Chris Johnson goes boom.
This week, Advanced Stat of the Week will look at running back success rate. Success rate is one of the most important ways to judge the true effectiveness of a runner. Consider the following hypothetical runners.
Runner A has one 80-yard carry and nine carries for no gain. His stats are 80 yards, 10.0 yards per carry.
Runner B has eight 10-yard carries. Two of his carries came on third and 15. His stats are 80 yards, 10.0 yards per carry.
Runner C has 20 carries, for four yards each, but all his carries came on 3rd-and-3 or less. His stats are 80 yards, 4.0 yards per carry.
The back who helped his team win was the back with the fewest yards per carry, but the most successful runs.
Success rate illustrates that a runner's ability to move the chains is his most important quality. "Boom and Bust" backs can be exciting, but carries for negative yards are drive killers. Long runs thrill fans, but consistent gains are more valuable.
The FootballOutsiders calculate success rate roughly in terms of the percentage of yards gained by the runner each down. On first down, a back needs 40 percent of the yards his team needs for a first down. On second down, that jumps to 50 percent. On third and fourth down, a run is only successful if the back gets 100 percent of the necessary yards.
In terms of success rate, a three-yard run on 1st-and-10 is not successful. A three-yard run on 2nd-and-5 is successful. An eight-yard run on 3rd-and-10 is not successful. This sliding scale helps account for meaningless yards that a back accrues during the course of the game. Seven yard gains on a draw on 4th-and-20 don't often mean much in the course of a football game, and Success Rate shows us that. A running back should be looking for a success rate north of 50 percent.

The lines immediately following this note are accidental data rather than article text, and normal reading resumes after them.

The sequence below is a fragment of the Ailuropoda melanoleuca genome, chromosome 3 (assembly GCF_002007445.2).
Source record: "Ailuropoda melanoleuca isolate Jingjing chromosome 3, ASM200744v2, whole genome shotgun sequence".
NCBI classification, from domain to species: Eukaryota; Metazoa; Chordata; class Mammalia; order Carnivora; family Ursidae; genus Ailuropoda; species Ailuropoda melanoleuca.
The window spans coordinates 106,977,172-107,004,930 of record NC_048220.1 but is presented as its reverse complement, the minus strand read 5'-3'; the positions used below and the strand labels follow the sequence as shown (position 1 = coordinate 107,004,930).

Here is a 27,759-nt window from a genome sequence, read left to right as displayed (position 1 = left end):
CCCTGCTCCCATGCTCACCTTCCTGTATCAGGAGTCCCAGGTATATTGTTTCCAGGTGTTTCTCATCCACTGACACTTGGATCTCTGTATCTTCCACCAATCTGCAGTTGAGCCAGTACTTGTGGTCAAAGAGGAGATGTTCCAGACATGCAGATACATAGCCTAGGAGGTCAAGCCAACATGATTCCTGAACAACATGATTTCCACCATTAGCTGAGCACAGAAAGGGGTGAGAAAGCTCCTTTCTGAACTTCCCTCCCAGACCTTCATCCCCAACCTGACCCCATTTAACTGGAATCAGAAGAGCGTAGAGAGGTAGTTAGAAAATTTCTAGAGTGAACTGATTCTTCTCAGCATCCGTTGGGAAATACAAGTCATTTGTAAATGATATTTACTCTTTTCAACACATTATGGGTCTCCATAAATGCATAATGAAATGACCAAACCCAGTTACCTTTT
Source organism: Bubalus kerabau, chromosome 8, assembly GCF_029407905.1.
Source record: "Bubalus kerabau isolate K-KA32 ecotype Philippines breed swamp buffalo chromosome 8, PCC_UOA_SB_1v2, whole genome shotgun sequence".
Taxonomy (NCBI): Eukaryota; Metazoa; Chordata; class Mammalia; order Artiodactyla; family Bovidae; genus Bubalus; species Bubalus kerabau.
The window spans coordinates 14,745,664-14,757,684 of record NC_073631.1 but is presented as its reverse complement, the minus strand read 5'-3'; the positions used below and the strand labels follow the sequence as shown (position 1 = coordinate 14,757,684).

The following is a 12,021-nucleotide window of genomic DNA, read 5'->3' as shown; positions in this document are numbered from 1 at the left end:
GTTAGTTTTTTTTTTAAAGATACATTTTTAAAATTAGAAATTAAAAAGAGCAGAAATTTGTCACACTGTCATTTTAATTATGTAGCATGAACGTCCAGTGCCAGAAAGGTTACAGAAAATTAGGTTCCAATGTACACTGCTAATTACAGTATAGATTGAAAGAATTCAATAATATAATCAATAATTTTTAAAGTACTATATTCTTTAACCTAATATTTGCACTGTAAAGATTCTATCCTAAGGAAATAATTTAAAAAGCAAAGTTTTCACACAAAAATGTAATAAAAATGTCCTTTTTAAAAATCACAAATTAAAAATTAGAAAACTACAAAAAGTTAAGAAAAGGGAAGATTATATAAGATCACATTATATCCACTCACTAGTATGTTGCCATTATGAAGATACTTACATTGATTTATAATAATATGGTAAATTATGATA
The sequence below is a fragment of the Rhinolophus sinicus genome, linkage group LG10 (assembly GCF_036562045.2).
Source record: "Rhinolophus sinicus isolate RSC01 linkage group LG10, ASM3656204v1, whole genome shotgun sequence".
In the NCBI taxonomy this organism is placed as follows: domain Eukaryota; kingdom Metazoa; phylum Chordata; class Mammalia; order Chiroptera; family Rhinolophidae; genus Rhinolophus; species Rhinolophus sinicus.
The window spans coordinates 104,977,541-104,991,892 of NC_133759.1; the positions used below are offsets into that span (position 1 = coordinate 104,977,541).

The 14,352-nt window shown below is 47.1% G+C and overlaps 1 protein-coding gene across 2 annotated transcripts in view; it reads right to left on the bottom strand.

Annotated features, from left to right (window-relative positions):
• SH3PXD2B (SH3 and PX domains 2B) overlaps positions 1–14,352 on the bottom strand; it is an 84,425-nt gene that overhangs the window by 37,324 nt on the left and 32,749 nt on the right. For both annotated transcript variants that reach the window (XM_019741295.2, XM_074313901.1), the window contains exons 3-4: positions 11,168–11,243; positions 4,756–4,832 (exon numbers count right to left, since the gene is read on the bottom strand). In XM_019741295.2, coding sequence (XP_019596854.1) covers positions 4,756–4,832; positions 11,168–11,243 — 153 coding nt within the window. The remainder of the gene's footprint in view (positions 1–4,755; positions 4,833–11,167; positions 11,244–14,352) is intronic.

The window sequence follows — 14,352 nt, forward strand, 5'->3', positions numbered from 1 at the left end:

Chris Johnson of the Tennessee Titans is the poster child for the boom/bust back. Even in his best seasons, he never had a strong success rate. In fact, his career best was only 45 percent, good for 32nd in the NFL in 2009. Johnson is the football equivalent of Adam Dunn. He's going to hit the ball out of the park a lot, but he's also going to strike out way too often.
If there is any trend that should worry Titans fans, it's that Johnson's big plays are becoming more and more infrequent. His percentage of runs over 10 yards has dropped every year he's been in the league. On top of that, the number of yards he's getting for his non-big plays has dropped off from early in his career as well.
Johnson is a back who is not likely to age well. He's not a a guy who moves the chains, but rather a guy who breaks big plays. When he loses even a fraction of a step, he's likely to see a major decline in production. He's clearly on the spot in 2012.